Rebekah Brooks and her husband are among six people who have been arrested by police investigating phone hacking.
The former News International chief executive has already been arrested under Operation Weeting, the Metropolitan Police's investigation into phone hacking at the company.
Five men and one woman were arrested at addresses in London, Oxfordshire, Hampshire and Hertfordshire between 5am and 7am on Tuesday morning on suspicion of conspiracy to pervert the course of justice.
Brooks and her husband are being interviewed separately at police stations in Oxfordshire and Buckinghamshire.
Director of group security at News International Mark Hanna, is also among the six suspects, according to the company.
A police spokesperson said: "All six - five men and one woman - were arrested on suspicion of conspiracy to pervert the course of justice, contrary to the Criminal Law Act 1977. A number of addresses connected to the arrests are being searched.
"Today's operation follows consultation with the Crown Prosecution Service."
Operation Weeting is running alongside Operation Elveden, which is looking into inappropriate payments to those in public life and Operation Tuleta, which is looking into computer hacking. The probe was set up in January 2011, the second police investigation into allegations of phone hacking at the News of the World.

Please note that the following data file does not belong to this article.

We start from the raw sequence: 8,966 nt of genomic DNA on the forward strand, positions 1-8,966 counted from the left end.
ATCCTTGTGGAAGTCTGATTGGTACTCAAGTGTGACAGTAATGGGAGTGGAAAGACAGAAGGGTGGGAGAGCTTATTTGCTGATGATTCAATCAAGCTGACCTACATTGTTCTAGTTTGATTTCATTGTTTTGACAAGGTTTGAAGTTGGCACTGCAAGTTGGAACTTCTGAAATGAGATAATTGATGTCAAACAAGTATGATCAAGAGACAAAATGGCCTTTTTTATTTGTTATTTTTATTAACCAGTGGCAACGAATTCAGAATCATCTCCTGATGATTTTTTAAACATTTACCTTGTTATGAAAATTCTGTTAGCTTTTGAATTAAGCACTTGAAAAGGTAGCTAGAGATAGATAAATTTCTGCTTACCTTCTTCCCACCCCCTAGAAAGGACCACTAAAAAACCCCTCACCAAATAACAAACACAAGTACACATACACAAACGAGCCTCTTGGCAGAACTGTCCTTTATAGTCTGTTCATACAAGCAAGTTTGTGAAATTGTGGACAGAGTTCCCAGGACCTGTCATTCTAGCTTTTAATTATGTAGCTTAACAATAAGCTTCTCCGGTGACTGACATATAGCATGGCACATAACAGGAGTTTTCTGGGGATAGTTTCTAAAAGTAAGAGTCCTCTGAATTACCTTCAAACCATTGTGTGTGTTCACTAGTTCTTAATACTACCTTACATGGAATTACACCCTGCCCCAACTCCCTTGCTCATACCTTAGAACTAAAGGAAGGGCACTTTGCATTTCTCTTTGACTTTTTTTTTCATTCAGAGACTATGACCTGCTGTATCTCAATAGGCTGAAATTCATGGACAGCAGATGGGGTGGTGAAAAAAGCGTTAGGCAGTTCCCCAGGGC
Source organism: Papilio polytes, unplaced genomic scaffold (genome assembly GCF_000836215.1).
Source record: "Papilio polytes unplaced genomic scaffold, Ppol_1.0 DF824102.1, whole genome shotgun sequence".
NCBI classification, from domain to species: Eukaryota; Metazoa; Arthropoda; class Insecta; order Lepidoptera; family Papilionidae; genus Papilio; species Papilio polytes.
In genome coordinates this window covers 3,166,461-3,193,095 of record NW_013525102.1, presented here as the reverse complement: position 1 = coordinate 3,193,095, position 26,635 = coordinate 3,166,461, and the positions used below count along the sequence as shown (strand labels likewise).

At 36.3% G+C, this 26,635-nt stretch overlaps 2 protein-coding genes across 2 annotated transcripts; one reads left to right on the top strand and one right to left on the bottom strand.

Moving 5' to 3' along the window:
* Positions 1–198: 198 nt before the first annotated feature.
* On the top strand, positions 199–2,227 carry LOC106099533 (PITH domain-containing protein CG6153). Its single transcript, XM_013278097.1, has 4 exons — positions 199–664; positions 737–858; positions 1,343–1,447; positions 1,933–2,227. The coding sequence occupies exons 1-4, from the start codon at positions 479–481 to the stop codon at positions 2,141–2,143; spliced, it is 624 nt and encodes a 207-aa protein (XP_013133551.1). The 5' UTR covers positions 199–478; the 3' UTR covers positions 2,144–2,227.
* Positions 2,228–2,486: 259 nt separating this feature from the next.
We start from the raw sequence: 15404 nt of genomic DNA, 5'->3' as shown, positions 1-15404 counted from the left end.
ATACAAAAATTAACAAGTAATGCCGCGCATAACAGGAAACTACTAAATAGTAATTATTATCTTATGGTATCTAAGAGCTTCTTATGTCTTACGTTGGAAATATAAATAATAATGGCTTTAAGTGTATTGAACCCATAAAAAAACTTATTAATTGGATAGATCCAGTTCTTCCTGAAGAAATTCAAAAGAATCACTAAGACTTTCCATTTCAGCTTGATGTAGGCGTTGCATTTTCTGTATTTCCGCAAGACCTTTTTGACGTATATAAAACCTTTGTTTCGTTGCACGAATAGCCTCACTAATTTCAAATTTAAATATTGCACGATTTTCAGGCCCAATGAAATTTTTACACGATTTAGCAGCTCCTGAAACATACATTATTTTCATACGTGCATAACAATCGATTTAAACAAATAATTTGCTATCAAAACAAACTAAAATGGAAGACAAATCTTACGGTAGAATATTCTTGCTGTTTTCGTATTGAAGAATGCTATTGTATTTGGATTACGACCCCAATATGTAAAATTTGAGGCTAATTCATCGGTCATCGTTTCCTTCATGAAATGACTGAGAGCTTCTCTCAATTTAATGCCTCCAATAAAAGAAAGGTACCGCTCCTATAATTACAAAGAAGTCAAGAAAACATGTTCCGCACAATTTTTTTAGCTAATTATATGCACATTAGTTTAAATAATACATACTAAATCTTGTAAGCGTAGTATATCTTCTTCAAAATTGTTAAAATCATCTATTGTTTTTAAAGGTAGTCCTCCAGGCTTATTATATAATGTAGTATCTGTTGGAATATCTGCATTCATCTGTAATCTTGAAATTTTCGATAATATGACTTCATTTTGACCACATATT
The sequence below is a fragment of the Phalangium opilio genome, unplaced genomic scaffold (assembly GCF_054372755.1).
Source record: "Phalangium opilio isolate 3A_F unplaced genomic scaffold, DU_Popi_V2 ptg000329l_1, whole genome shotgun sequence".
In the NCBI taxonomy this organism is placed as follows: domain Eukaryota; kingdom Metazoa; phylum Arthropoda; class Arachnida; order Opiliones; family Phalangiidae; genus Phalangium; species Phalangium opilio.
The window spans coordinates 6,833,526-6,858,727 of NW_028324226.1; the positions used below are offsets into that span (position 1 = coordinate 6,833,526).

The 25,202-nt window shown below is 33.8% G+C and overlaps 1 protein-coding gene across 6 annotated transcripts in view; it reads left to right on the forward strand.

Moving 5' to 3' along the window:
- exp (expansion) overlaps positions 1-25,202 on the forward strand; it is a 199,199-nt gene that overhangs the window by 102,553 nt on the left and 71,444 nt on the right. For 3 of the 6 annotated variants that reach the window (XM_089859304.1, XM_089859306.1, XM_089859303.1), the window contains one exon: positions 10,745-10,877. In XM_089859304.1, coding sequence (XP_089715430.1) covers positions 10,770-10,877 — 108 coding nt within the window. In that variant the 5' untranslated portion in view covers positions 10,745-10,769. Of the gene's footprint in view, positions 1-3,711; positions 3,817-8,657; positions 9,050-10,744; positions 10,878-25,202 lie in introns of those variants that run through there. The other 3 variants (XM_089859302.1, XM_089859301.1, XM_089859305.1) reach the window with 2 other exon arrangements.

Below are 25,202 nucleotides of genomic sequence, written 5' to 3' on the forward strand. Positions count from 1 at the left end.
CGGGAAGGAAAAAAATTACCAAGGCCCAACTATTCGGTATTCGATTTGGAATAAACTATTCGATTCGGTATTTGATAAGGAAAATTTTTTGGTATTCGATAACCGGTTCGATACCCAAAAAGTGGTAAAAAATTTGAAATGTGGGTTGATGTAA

So far there have been 22 arrests under Weeting.
The arrest of Charlie and Rebekah Brooks could potentially embarrass prime minister David Cameron, who has described Charlie as a "good friend." Cameron was recently forced to admit he had ridden a police horse loaned to Rebekah earlier this month, saying: "I've known Charlie Brooks for over 30 years and he’s a good friend, he’s a neighbour... I haven't been riding with him since the election.
“I have not been riding with him since the election. Before the election, yes, I did go riding with him."
"He has a number of horses and, yes, one of them was this former police horse Raisa, which I did ride.
Asked about the arrests on Tuesday a Downing Street spokesperson said: "The Prime Minister is travelling to Washington. It is an operational matter for the police. You wouldn't expect him to comment on it."
Rebekah Brooks' lawyer said last week that evidence given by Sue Akers to Leveson, the senior policewoman in charge of investigations into phone hacking, which claimed there was a "culture" of illegal payments at The Sun could prejudice any future trials.
Writing in the Daily Telegraph, Stephen Parkinson said: "There is no excuse for the spectacular failure that occurred.. "Witnesses have been summoned before both parliamentary committees and the Leveson Inquiry. As a result, much prejudicial material has come into the public domain."
Responding to the arrests shadow culture secretary Harriet Harman MP said the Leveson inquiry should look at "the full extent" of relationships between David Cameron and News International executives.
“Rebekah and Charlie Brooks are, on the prime minister’s own account, close friends of his.
“The Leveson Inquiry – when looking into the relations between the press and politicians – will need to investigate the full extent of the relations between the prime minister and senior News International executives at the time when hacking was rife and at the time his government was considering News Corp’s bid for BSkyB.”Suggest a correction